In Australia, over the last two decades, the use of ILP in melanoma has largely been replaced by isolated limb infusion (ILI); ILI was developed at the Sydney Melanoma Unit (now Melanoma Institute Australia) as a simplified alternative to ILP with percutaneously inserted catheters replacing open cannulation. The procedure is well tolerated, and clinical response rates for melanoma are comparable to ILP.[7] In addition, ILI can be administered without general anesthesia and is readily repeatable.[5]

Recent developments in melanoma chemotherapeutics have led to a paradigm shift in treatment and palliative approaches to recurrent and metastatic melanoma. Novel systemic therapies, such as targeted therapies and immunomodulators (e.g., BRAF inhibitors and CTLA-4 inhibitors), have demonstrated good outcomes in the management of metastatic melanoma and represent viable alternatives to regional chemotherapy.[8] Given this changing landscape, it is appropriate to review the underlying efficacy, safety, and use of ILP in a modern tertiary center and consider the ongoing relevance of the procedure.

  Patients and Methods Top

A retrospective case-note review of all patients who underwent ILP at the Royal Adelaide Hospital between January 2006 and December 2013 was performed. This was approved by the Royal Adelaide Hospital Human Research Ethics Committee. Survival for patients known to be alive was calculated to July 21, 2018. Follow-up was calculated from the date of procedure to July 21, 2018, or date of death.

Patients were considered suitable for ILP if the extent or anatomical position of the disease precluded treatment by surgical resection or, for melanoma, the use of an alternative therapeutic modality such as laser ablation or intralesional therapy. Some patients with low-volume melanoma or significant comorbidity were excluded from this series and referred for ILI, which was also performed at the Royal Adelaide Hospital during the study period. The presence of distant metastatic disease was considered a relative, but not absolute contraindication to ILP. In particular, for sarcoma patients with unresectable disease, ILP was offered as a palliative, salvage therapy in place of immediate amputation.

Operative approach

All perfusions were performed under general anesthesia, and patients were prewarmed using hot-air blankets (Bair Hugger®) for approximately 30 min. Limb isolation was achieved by a pneumatic upper thigh tourniquet for femoral perfusions or an Esmarch bandage secured into either the anterior superior iliac spine or humeral head for femoral or brachial perfusions, respectively. In lower limb perfusions, the foot was excluded when possible to avoid postoperative neuropathy. In patients undergoing synchronous groin dissection, en bloc lymphadenectomy was performed before cannulation of the vessels and perfusion.

The perfusion circuit comprised arterial and venous lines, a Capiox baby-RX™, (Terumo Corporation) Oxygenator and a double action Jostra roller and console, Jostra HL-20 TM, and (Marquet Company) blood pump. For the first perfusion, the circuit was primed with packed red cells. In all subsequent cases, autologous blood was drawn off after initial vascular cannulation, drained into the oxygenator, and translocated into the perfusate. This process enabled an optimal hematocrit in the extracorporeal circuit to be achieved without requiring the addition of banked erythrocytes.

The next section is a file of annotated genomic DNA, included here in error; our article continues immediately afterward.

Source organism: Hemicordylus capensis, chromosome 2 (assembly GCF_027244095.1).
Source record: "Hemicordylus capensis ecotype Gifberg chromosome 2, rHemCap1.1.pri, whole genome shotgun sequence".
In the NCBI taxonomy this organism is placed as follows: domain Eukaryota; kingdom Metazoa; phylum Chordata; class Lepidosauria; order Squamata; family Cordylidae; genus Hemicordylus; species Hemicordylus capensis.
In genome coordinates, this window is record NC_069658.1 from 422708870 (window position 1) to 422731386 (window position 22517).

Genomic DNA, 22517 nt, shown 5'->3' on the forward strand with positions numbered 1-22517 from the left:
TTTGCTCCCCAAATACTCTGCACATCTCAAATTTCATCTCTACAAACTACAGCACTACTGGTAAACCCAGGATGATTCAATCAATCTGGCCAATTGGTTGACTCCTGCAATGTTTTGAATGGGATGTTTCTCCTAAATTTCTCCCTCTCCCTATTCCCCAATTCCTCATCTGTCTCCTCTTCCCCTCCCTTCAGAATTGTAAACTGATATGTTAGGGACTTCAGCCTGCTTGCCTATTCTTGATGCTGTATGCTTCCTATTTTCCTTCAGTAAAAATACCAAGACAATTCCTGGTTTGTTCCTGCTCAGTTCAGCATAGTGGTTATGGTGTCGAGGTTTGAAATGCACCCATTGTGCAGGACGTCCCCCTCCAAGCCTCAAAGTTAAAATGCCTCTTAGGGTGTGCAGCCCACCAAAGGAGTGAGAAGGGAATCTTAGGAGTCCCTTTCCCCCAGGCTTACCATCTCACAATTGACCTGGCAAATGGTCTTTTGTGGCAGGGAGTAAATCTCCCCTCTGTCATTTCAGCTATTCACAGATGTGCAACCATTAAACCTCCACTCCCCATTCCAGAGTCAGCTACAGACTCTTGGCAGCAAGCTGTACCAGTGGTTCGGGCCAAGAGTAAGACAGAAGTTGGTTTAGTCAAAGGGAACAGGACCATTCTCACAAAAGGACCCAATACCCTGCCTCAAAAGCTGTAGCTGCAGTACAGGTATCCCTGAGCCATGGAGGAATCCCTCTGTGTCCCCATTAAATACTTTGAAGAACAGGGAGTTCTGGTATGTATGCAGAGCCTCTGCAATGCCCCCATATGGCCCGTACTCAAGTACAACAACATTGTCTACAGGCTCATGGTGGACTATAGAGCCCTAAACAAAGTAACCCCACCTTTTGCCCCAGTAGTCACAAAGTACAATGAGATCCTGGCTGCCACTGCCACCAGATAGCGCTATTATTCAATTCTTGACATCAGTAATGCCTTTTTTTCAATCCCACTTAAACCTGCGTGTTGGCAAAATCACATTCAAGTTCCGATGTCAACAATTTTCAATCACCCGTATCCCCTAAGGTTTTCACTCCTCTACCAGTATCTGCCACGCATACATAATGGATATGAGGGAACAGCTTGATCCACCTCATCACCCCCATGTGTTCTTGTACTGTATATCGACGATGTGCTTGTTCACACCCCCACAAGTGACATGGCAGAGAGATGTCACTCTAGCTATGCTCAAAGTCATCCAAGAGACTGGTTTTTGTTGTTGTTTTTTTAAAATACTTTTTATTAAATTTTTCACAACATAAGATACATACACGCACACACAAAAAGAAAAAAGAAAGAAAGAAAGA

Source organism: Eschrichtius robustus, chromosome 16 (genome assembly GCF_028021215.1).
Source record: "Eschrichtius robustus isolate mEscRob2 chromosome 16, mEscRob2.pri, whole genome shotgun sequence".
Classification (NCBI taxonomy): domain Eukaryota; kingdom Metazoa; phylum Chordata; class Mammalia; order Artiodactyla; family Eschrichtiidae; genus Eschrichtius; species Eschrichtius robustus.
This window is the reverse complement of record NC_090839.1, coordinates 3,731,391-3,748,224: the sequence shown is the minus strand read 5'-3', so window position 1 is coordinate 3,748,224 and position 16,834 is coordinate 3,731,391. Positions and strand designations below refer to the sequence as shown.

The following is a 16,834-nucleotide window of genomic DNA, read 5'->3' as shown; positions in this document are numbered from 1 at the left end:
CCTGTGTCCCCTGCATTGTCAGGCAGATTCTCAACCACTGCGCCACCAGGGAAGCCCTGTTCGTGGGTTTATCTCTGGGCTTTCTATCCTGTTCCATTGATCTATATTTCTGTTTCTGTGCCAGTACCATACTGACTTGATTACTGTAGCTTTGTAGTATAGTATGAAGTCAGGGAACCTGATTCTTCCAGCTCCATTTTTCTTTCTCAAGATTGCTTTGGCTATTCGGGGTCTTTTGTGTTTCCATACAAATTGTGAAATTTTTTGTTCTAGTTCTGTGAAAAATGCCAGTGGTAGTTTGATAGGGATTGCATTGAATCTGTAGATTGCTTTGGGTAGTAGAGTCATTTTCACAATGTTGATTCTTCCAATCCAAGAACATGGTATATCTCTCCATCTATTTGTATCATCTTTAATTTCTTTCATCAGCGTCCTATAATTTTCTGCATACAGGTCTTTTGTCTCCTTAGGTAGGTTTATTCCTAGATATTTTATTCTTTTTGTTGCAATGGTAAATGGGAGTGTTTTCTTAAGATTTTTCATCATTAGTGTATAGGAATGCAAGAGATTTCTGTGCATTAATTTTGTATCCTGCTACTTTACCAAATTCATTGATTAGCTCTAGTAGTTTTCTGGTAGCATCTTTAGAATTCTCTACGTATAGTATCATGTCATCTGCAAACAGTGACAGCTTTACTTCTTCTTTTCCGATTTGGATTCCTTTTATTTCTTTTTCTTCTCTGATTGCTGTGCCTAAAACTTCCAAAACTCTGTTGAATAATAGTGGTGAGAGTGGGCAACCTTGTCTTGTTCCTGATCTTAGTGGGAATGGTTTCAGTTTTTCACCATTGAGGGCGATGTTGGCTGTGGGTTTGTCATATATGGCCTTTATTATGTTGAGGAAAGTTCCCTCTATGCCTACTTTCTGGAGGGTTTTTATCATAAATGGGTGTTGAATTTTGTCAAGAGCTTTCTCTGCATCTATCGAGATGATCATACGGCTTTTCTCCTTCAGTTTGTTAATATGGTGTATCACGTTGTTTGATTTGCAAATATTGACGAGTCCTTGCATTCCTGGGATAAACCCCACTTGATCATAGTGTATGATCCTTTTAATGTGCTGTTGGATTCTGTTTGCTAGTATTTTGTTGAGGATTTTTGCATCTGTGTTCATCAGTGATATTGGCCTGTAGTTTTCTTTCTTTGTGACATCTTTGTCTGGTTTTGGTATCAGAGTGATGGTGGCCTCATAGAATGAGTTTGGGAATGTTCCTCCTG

Perfusion volumes were adjusted according to body surface area (BSA), with lower limb considered 18% of the total BSA and the upper limb as 9%; this protocol was an adaptation of that used in The Royal Marsden which has been well described previously.[6] BSA is used, rather than limb volume as the position of the tourniquet can alter relative percentage. The circuit was primed with 250 ml Albumex, 250 ml buffered Ringer's solution, and 5000IU of heparin sulfate added to the perfusate.

During limb perfusion, FiO2 was set at 100% with a sweep rate of 500 ml/min. The PO2 was maintained above 350 mmHg. All perfusion aimed for packed cell volume of approximately 22% in the limb/perfusate. The temperature of the limb was raised to 38.5°C or higher utilizing a Jostra heater/cooler TM (Marquet Company). Regional hyperthermia of 38.5°C–39.5°C was confirmed by cutaneous temperature probes placed on the perfused limb. No leakage monitoring was performed; however, core body temperature was measured by the use of thermal intravesical probes. Systemic and limb activated clotting times (ACT) were monitored throughout the procedure.

After 15 min of warming, melphalan (Alkeran®) was injected over a further 15-min period into the perfusion circuit. Doses were calculated at 1.0 mg/kg body weight for lower limb perfusion and 0.5 mg/kg body weight for upper limb perfusion. Perfusion was maintained for a total time of 60 min following which venous lines were drained, washout performed with Albumex and buffered Ringers' solution. Bypass was then discontinued, cannulas removed, and vessels repaired by direct closure. Protamine sulfate was administered and dose adjusted to the activated partial thromboplastin time.

Postoperative protocol

Before October 2010, all ILP patients were admitted to a high dependency unit (HDU) overnight (n = 7), with neurovascular observations performed on a regular basis. All cases performed after October 2010 (n = 20) were transferred directly to a general surgical ward postoperatively.